Strengthening Plans for Moon Landing. Although NASA is pursuing an aggressive timeline to return U.S. astronauts to the moon by 2024, four years earlier than planned, it lacked a comprehensive rationale for its lunar plans and information on how much the mission would cost. GAO urged NASA to develop a cohesive plan outlining its efforts for a moon landing, and document a cost estimate for the mission. NASA agreed with those recommendations, which, if implemented, would help the space agency establish a solid business case for its lunar plans and better inform Congress about the total cost. (See GAO-20-68.)
Better Tracking Separations and Medical Care at the Southwest Border. U.S. Customs and Border Protection (CBP) apprehended more than 850,000 noncitizens along the southwest border in fiscal year 2019. Although CBP is required to track family separations, GAO found that that was not always done accurately. In February 2020, GAO made nine recommendations to help improve tracking of family units and documentation on family separations. CBP has also sought to improve medical care for those in its custody. In July 2020, we made 10 recommendations to improve CBP’s oversight of funds, medical care, and the reporting of deaths. In response, CBP plans to improve its guidance for processing family separations and develop oversight mechanisms for medical care. (See GAO-20-536 and GAO-20-245.)
Reporting Concerns about VHA Providers. GAO reported in 2017 that due to inadequate oversight at the Veterans Health Administration (VHA), medical providers with serious quality and safety concerns were not being reported to the National Provider Data Bank or state licensing boards. VHA indicated in 2019 that had it implemented a new tool to ensure that provider concerns are appropriately reported in a timely manner. The agency also provided evidence that it reported concerns about specific providers that GAO flagged. As a result, VHA is better able to share information with the public about medical providers about whom it has serious concerns. (GAO-18-63)
In addition to these benefits, there were also several accomplishments of note for our Science, Technology Assessment, and Analytics (STAA) team, which expanded its capabilities in the past year as GAO grew the team’s expertise and expanded our portfolio of work. We bolstered our expertise through targeted hiring in areas including aerospace, medical, and mechanical engineering; financial crime; and applied industrial mathematics. We also expanded our use of Science and Tech Spotlights, publishing 15 of these that distill complex issues into two-page summaries for quick review. Topics included COVID-19 testing and also 5G wireless. In addition, we issued in-depth Technology Assessments that covered topics such as the use of artificial intelligence to deliver health care services, plus data quality considerations for modeling and analysis of COVID-19. Finally, this past year we also established an Innovation Lab within GAO to prototype advanced analytics and emerging technologies.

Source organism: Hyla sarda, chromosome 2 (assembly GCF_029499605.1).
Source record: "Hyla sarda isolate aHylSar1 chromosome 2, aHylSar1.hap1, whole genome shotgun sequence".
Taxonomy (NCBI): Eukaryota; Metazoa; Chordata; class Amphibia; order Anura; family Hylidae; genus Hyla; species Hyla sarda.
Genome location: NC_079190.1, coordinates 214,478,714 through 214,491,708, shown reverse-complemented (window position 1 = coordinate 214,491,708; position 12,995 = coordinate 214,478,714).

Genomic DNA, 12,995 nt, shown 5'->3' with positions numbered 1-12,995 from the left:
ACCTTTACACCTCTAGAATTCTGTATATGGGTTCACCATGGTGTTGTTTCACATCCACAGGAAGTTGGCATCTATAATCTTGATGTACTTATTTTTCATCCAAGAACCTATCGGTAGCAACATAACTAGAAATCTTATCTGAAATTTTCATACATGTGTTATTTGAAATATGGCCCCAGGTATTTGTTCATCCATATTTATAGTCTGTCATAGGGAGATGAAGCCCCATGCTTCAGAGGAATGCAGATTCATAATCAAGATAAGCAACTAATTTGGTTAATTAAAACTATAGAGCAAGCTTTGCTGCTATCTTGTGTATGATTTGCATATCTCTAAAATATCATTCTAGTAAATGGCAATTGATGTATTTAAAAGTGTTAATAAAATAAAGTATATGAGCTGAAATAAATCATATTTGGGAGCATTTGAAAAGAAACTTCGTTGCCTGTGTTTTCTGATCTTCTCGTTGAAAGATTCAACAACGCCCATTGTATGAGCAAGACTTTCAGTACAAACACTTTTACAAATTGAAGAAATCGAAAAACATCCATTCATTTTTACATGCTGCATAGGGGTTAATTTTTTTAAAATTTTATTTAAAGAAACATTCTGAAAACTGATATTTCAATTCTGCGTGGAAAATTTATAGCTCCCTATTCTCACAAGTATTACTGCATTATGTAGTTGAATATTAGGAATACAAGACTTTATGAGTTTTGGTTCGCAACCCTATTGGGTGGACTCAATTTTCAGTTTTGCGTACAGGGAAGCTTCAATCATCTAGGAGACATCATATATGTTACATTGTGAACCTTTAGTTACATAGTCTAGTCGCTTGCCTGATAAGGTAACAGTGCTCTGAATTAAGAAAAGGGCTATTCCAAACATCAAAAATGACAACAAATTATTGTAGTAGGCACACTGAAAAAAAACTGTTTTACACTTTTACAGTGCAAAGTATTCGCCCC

GAO made 1,459 new recommendations in fiscal year 2020. In addition, senior GAO officials testified 59 times before 43 different Congressional Committees on activities across the federal government. For more information, contact Chuck Young in the Office of Public Affairs at (202) 512-4800.
The Government Accountability Office, known as the investigative arm of Congress, is an independent, nonpartisan agency that exists to support Congress in meeting its constitutional responsibilities. GAO also works to improve the performance of the federal government and ensure its accountability to the American people. The agency examines the use of public funds; evaluates federal programs and policies; and provides analyses, recommendations, and other assistance to help Congress make informed oversight, policy, and funding decisions. GAO provides Congress with timely information that is objective, fact-based, nonideological, fair, and balanced. GAO’s commitment to good government is reflected in its core values of accountability, integrity, and reliability.